5 Steps to Making a Financial Comeback
With the ongoing COVID-19 pandemic, many families around the world are being forced to navigate a variety of financial challenges. The pressure of investment losses, decreasing sources of income, and more holiday debt has wreaked its havoc, and many are left wondering if they will ever be able to make a financial comeback.
If you have experienced or are currently experiencing a financial crisis, you aren’t alone. Everyone is susceptible to financial hardships, regardless of income or financial resources, but there is still hope! A recent study by Ameriprise Financial found that over 90% of respondents who experienced a financial crisis were able to get their finances back in order. Continue reading for a guide on the five ways to make a financial comeback from our Charleston wealth managers at Morris Financial Concepts, Inc.
Navigating the Path to Financial Wellness
The Most Common Financial Setbacks
While many of us have never experienced anything like the pandemic before, this is certainly not the first time people have faced financial hardships. According to the National Endowment for Financial Education, over 72% of American adults experienced a significant financial setback in 2019.
25% of respondents attributed their hardships to transportation issues, while another 23% faced repair or maintenance expenses for their homes. Another 21% resulted from expensive medical care for an injury or illness and another 20% were caused by the inability to cover debts. A few other common reasons that families face these hardships include:
- A Lower Income or Job Loss
- Marital and Family Issues
- Risky Financial Decisions
- Market Losses
- Lack of Money Management
How to Recover from a Financial Loss
The reality is that a financial comeback doesn’t happen overnight. It can take months and even years to recover from an unexpected setback. But with these steps, you can improve your financial situation and continue moving towards financial freedom.
Reset Your Spending Habits
After experiencing a financial setback, the most important thing to do is re-evaluate your spending habits. Objectively scrutinize your budget and categorize your spending by what is essential and what is optional. You might even find that it is better to create a completely new budget. Then, realistically evaluate what you can live without. Start by cutting out the things at the bottom of your optional “want” list until you can live on your current income and/or savings.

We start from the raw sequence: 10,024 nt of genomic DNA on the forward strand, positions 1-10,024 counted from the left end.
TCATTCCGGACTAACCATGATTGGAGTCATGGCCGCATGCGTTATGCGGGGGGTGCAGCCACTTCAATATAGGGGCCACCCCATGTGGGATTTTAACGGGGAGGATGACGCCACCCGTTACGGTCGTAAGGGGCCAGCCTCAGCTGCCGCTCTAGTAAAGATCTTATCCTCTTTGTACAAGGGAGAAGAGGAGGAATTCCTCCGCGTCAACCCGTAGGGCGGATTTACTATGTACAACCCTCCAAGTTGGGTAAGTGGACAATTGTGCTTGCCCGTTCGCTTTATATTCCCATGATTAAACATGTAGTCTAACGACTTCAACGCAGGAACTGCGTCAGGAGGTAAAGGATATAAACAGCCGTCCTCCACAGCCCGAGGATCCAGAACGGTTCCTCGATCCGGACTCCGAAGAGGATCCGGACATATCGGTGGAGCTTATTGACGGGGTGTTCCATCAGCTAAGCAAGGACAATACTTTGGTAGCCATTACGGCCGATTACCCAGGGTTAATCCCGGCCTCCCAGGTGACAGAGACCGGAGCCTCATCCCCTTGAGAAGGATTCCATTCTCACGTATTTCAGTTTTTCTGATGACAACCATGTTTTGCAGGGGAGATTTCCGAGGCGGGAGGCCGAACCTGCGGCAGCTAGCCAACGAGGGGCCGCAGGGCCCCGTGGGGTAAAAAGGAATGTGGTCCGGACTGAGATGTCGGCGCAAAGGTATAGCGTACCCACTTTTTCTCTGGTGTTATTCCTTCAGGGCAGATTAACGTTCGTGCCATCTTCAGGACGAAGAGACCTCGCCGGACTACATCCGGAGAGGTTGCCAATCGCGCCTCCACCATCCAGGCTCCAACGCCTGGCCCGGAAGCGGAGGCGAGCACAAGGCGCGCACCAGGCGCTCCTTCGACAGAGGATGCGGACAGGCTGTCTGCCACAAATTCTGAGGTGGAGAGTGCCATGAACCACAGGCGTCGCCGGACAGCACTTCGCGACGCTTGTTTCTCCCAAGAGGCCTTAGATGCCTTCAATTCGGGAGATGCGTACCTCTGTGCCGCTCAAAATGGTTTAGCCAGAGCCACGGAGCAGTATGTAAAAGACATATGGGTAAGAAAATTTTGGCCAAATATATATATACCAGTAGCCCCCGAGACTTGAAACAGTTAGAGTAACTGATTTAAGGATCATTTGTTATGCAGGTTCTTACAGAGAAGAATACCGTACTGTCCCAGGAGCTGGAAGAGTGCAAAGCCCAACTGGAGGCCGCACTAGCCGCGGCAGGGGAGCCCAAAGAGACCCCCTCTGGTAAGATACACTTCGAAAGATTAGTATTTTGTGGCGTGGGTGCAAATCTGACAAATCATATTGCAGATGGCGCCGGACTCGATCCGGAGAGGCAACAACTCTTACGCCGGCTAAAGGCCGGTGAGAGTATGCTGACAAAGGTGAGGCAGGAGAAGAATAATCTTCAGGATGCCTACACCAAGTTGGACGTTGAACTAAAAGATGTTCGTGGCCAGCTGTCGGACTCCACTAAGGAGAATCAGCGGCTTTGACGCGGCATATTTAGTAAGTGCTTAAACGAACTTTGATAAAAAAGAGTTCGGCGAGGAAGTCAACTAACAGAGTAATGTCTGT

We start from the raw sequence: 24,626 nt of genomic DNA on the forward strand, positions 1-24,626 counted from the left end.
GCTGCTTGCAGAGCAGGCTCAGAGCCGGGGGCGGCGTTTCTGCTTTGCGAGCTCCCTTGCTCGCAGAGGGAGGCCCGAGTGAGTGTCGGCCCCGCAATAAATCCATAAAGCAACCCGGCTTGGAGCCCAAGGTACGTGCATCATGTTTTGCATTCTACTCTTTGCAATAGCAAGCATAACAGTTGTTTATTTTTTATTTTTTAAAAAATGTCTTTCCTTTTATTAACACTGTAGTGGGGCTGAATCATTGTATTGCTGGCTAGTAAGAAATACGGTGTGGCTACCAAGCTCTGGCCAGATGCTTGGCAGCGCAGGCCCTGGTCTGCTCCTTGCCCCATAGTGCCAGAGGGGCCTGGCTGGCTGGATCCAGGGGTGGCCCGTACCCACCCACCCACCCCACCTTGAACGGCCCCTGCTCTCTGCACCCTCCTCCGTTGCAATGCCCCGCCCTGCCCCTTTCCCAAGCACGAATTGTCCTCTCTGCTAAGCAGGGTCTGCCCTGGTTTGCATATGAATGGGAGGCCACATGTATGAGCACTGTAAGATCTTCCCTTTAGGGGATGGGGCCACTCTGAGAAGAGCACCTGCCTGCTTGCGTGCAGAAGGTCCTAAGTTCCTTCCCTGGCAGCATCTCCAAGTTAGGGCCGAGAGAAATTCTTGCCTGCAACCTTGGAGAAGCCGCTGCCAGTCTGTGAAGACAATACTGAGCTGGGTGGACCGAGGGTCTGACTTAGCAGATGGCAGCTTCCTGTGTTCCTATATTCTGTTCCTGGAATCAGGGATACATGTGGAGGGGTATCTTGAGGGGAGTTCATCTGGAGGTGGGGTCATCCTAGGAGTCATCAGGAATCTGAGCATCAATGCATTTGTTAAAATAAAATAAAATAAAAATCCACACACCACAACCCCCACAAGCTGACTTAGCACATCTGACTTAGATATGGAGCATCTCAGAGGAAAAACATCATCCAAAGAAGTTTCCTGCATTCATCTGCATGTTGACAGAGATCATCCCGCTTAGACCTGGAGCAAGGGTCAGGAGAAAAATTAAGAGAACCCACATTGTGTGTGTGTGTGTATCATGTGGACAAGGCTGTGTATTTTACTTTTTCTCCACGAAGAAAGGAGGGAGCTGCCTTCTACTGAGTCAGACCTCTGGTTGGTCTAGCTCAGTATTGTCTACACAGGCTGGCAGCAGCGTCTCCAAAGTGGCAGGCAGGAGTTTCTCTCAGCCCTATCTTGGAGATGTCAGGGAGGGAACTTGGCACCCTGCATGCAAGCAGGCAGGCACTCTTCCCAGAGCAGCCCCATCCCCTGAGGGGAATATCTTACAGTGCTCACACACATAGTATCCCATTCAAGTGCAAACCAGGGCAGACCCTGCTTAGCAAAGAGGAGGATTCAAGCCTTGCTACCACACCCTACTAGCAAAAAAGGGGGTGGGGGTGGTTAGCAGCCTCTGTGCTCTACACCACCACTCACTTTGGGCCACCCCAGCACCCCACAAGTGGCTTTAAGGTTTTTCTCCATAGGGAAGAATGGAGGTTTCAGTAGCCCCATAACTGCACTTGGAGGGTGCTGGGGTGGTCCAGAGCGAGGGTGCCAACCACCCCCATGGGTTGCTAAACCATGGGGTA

Save, Save, and Save More
Most Americans do not have enough in their savings accounts or emergency funds, forcing them into debt. Going into debt typically makes financial recovery that much more difficult. When adjusting your budget, make sure to set aside a certain amount of savings each month. That way, you can be better prepared for any unexpected expenditures in the future. Keep in mind that the sooner you begin saving, the more equipped you will be to deal with a crisis. As a general rule of thumb, you should have an emergency fund that can cover your spending for at least three months, however, six months’ worth of savings is ideal.
Generate Other Sources of Income
While this step may seem intuitive, it oftentimes gets overlooked in planning for financial recovery. And it is even more important if your family doesn’t have an emergency fund. There are a variety of ways to move towards financial recovery yet it boils down to three basic ways to adjust your money management strategy: earn more, spend less, or want less.
If possible, ask for more hours at your existing job or try working some odd jobs to supplement your income. Consider your skills and hobbies. Is there a way for you to monetize some of the activities that you already do in your spare time? The opportunities to make some extra cash are limitless, from childcare and cleaning and organizing to freelance designing and crafting.
Don’t Lose Sight of the Future
Emotional, panicked, or hasty decisions often accompany financial hardships. Our wealth advisors recommend avoiding impulsive decisions that could negatively impact your long-term goals. For example, withdrawing money from your retirement savings creates tax consequences and the tax-deferred growth of these funds ceases to exist. If you need an objective financial review, ask our wealth managers to provide an analysis.
Meet With a Wealth Manager
Dealing with a financial crisis is often difficult and stressful. However, a silver lining may be that you gain a new financial perspective and create better wealth management and savings habits. Most importantly, remember to stay calm and don’t lose sight of your financial goals. With some time, perseverance, and strategic financial planning, you can overcome a financial crisis. Your financial goals may still be within your reach.
Morris Financial Concepts, Inc. is here to help you navigate any financial setbacks you may face, no matter how big or small. To get back on track with achieving financial freedom in this new year, contact us to learn more about our coordinated wealth management strategies.
The opinions expressed herein are those of Morris Financial Concepts, Inc. (“MFC”) and are subject to change without notice. All investing involves risk, including the possible loss of money you invest, and past performance does not guarantee future results. MFC relies on information from various sources believed to be reliable, including third parties, but cannot guarantee the accuracy and completeness of any third-party information. MFC is an independent investment adviser registered under the Investment Advisers Act of 1940, as amended. Registration does not imply a certain level of skill or training. More information about MFC including our investment strategies, fees, and objectives can be found in our ADV Part 2, which is available upon request. MFC-20-30.